Walkers aid the hungry locally and around the world

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By Melanie Lekocevic

Capital Region Independent Media

Dozens of walkers of all ages set out from Mosher Park during this year’s CROP Hunger Walk to raise funds to fight hunger locally and globally. Melanie Lekocevic/Capital Region Independent Media

RAVENA — In what may have been one of the largest CROP Hunger Walks locally, dozens turned out to raise both awareness and funds to help the hungry here and around the world.

The annual CROP Hunger Walk was held in Ravena on May 8 with walkers gathering at Mosher Park and taking a two-hour walk with stops at the Veterans Memorial on Main Street, Senior Projects of Ravena, St. Patrick’s Church and Congregational Christian Church for prayer and reflection on the challenges faced by people in need globally and around the corner.

“Twenty-five percent of the funds come back to the local area,” the Rev. Antonio Booth from Riverview Missionary Baptist Church said. “It comes to the RCS Association of Churches and we distribute it to the various food pantries. We try to raise as much as we can.”

The annual CROP Hunger Walk — CROP is an acronym for Christian Rural Overseas Program — is held in municipalities around the country and is sponsored by the international group, Church World Service.

The first CROP Hunger Walk was held in 1970 in York County, Pennsylvania, according to the Church World Service website. Similar walks began cropping up in communities around the country, and currently over 1,300 walks are held each year across the United States, according to the website.

Some walkers carried signs promoting the cause of fighting hunger. The signs were made by volunteers from RCS High School. Melanie Lekocevic/Capital Region Independent Media

One-quarter of each CROP Hunger Walk stays in the host community to fund food pantries and other hunger-fighting programs, and the remaining funds support programs operated by Church World Service that provide food and water globally, and resources that empower individuals to support themselves.

“Those organizations do more than give out food – they also help people learn how to establish businesses — small micro-businesses — so they learn to feed themselves,” Booth said. “It’s not good enough just to give money for food – that is not sustainable – so that is why we help in these other ways, too.”

Dozens of local walkers gathered at the pavilion in Mosher Park before setting out on the walk, some carrying signs created by volunteers from RCS High School promoting the cause of local food pantries that will benefit from the walk and help people in need.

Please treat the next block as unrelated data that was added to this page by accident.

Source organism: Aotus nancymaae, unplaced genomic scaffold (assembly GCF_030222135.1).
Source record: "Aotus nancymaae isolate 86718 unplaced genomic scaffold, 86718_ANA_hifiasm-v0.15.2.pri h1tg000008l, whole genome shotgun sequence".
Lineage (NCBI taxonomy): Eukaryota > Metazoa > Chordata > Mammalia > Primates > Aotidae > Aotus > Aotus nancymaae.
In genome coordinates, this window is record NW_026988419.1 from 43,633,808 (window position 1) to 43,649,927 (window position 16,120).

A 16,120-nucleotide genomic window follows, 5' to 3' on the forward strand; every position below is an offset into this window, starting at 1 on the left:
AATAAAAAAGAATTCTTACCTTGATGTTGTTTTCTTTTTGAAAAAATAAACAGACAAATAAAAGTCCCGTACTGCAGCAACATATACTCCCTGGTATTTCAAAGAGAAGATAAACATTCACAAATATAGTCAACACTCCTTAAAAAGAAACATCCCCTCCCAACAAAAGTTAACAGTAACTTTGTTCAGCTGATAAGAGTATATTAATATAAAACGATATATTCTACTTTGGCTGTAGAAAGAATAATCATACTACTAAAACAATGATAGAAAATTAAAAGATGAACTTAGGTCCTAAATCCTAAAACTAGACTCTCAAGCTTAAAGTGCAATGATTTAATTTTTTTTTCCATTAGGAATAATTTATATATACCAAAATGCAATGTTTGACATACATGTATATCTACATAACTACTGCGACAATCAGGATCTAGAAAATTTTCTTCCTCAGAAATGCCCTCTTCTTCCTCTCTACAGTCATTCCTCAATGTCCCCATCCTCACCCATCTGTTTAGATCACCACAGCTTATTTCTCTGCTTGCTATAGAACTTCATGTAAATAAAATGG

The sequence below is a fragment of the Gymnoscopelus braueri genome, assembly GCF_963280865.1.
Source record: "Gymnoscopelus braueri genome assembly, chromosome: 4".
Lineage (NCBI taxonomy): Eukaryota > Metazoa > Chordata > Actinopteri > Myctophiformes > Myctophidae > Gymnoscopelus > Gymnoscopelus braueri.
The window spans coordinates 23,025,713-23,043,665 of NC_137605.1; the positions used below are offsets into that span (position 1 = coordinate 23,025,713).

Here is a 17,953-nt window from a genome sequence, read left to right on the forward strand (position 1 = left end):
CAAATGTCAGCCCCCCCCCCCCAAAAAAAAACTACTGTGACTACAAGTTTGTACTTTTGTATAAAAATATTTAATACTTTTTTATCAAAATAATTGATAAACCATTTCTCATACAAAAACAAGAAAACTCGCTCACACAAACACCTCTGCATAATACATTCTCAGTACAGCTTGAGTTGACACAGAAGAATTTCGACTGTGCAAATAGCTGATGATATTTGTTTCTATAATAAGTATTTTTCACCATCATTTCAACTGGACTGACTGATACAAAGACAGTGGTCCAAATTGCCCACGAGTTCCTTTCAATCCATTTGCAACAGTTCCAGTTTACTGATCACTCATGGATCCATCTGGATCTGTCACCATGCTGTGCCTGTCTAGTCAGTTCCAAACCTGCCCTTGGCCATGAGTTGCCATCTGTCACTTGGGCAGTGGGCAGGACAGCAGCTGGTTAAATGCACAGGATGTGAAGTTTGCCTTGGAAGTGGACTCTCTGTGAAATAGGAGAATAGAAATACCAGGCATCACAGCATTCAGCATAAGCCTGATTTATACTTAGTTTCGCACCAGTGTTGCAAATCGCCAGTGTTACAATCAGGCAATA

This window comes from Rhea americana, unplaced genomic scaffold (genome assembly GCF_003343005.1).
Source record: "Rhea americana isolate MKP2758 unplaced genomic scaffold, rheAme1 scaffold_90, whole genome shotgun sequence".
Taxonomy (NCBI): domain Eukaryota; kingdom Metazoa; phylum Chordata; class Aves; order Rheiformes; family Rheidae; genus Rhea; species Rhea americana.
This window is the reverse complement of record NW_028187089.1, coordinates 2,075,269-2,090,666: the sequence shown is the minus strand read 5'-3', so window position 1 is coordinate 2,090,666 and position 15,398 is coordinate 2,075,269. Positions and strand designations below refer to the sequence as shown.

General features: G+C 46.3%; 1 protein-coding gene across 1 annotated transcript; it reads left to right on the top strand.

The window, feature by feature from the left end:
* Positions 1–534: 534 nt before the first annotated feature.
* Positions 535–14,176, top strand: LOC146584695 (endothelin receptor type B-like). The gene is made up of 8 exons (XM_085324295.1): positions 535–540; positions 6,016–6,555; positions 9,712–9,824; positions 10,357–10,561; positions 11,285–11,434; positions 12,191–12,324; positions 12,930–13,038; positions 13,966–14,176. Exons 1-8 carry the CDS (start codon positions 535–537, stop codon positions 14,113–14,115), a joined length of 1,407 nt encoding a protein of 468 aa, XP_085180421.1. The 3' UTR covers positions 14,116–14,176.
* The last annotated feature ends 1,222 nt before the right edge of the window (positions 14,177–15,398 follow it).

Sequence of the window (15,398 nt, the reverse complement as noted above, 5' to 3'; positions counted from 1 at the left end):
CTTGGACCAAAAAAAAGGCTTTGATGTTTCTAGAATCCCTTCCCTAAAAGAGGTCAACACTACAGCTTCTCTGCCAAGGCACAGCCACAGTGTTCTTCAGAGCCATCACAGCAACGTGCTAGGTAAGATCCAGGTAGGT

Walker Lillie Tibbs, a congregant at Riverview Missionary Baptist Church, said she wants to help those who need a helping hand.

“I do this to support people who are hungry, and for the Lord,” Tibbs said.

Volunteers from numerous food pantries and local churches participated in this year’s walk to fight hunger. Melanie Lekocevic/Capital Region Independent Media

Melanie Collins from the food pantry at Trinity United Methodist Church said there are several reasons she participated in this year’s CROP Hunger Walk.

“I am walking because so many people around the world have to walk in order to get their food and water, and I am walking to support the local food pantries and programs in our community, and because there is good fellowship here,” Collins said.

Yvonne Hughes, from Riverview Missionary Baptist Church, was walking with 7-year-old Christopher Brown to help the cause.

“I am walking for hunger — people are hungry and we are looking to raise money for the CROP Walk and to stop hunger,” Hughes said.

Karen Hoops, also a congregant at Riverview Missionary Baptist Church, said awareness needs to be raised about the importance of providing adequate nutrition to all.

“I want people to know about hunger,” Hoops said. “It is an important issue locally and around the world.”

Yvonne Hughes and Christopher Brown, 7, participated in this year’s CROP Hunger Walk in the village. Melanie Lekocevic/Capital Region Independent Media

Betty Suiter-Graham walked with several family members who all wanted to support the cause.

“Proceeds go to feeding the hungry and to help fight against hunger,” Suiter-Graham said. “We are participating to do as much as we possibly can to help.”

Walkers looking to stamp out hunger took part in the two-hour walk that began at Mosher Park and wound through the village. Melanie Lekocevic/Capital Region Independent Media
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